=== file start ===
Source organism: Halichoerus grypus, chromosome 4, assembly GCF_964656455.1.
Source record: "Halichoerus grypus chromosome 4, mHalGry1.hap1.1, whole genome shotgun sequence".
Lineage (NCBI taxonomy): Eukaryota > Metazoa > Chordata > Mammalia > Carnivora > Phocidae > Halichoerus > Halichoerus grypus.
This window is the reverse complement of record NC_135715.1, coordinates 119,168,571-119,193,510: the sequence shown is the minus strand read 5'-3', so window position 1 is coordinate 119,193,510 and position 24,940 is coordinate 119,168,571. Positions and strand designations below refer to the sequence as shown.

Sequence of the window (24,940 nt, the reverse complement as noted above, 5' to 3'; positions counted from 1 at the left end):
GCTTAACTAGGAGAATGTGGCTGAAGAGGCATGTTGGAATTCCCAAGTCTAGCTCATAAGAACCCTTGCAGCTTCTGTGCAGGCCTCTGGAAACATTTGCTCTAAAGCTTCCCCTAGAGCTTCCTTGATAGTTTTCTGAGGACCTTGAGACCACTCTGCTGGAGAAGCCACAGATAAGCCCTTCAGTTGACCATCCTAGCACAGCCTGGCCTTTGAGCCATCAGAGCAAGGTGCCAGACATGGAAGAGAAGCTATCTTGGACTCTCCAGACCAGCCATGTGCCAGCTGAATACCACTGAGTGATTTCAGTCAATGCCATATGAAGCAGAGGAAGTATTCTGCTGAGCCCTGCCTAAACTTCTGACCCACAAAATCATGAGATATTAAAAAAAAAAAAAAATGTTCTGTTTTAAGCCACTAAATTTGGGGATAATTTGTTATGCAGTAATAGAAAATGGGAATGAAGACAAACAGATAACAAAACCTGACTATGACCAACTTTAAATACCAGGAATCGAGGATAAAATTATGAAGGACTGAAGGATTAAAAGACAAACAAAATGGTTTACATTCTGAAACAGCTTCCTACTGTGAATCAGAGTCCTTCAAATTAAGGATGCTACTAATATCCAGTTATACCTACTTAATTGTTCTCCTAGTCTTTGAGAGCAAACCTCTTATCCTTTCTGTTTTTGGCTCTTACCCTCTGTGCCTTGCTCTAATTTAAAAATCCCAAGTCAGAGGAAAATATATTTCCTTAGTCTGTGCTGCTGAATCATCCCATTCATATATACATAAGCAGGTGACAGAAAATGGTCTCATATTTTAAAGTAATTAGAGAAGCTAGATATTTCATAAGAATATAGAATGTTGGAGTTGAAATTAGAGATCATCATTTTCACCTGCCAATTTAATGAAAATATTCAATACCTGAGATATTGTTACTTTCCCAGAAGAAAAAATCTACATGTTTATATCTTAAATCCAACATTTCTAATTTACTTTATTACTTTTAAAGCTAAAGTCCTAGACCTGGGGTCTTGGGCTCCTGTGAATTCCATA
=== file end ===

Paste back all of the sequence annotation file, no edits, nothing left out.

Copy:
Source organism: Halichoerus grypus, chromosome 4, assembly GCF_964656455.1.
Source record: "Halichoerus grypus chromosome 4, mHalGry1.hap1.1, whole genome shotgun sequence".
Lineage (NCBI taxonomy): Eukaryota > Metazoa > Chordata > Mammalia > Carnivora > Phocidae > Halichoerus > Halichoerus grypus.
This window is the reverse complement of record NC_135715.1, coordinates 119,168,571-119,193,510: the sequence shown is the minus strand read 5'-3', so window position 1 is coordinate 119,193,510 and position 24,940 is coordinate 119,168,571. Positions and strand designations below refer to the sequence as shown.

Sequence of the window (24,940 nt, the reverse complement as noted above, 5' to 3'; positions counted from 1 at the left end):
GCTTAACTAGGAGAATGTGGCTGAAGAGGCATGTTGGAATTCCCAAGTCTAGCTCATAAGAACCCTTGCAGCTTCTGTGCAGGCCTCTGGAAACATTTGCTCTAAAGCTTCCCCTAGAGCTTCCTTGATAGTTTTCTGAGGACCTTGAGACCACTCTGCTGGAGAAGCCACAGATAAGCCCTTCAGTTGACCATCCTAGCACAGCCTGGCCTTTGAGCCATCAGAGCAAGGTGCCAGACATGGAAGAGAAGCTATCTTGGACTCTCCAGACCAGCCATGTGCCAGCTGAATACCACTGAGTGATTTCAGTCAATGCCATATGAAGCAGAGGAAGTATTCTGCTGAGCCCTGCCTAAACTTCTGACCCACAAAATCATGAGATATTAAAAAAAAAAAAAAATGTTCTGTTTTAAGCCACTAAATTTGGGGATAATTTGTTATGCAGTAATAGAAAATGGGAATGAAGACAAACAGATAACAAAACCTGACTATGACCAACTTTAAATACCAGGAATCGAGGATAAAATTATGAAGGACTGAAGGATTAAAAGACAAACAAAATGGTTTACATTCTGAAACAGCTTCCTACTGTGAATCAGAGTCCTTCAAATTAAGGATGCTACTAATATCCAGTTATACCTACTTAATTGTTCTCCTAGTCTTTGAGAGCAAACCTCTTATCCTTTCTGTTTTTGGCTCTTACCCTCTGTGCCTTGCTCTAATTTAAAAATCCCAAGTCAGAGGAAAATATATTTCCTTAGTCTGTGCTGCTGAATCATCCCATTCATATATACATAAGCAGGTGACAGAAAATGGTCTCATATTTTAAAGTAATTAGAGAAGCTAGATATTTCATAAGAATATAGAATGTTGGAGTTGAAATTAGAGATCATCATTTTCACCTGCCAATTTAATGAAAATATTCAATACCTGAGATATTGTTACTTTCCCAGAAGAAAAAATCTACATGTTTATATCTTAAATCCAACATTTCTAATTTACTTTATTACTTTTAAAGCTAAAGTCCTAGACCTGGGGTCTTGGGCTCCTGTGAATTCCATA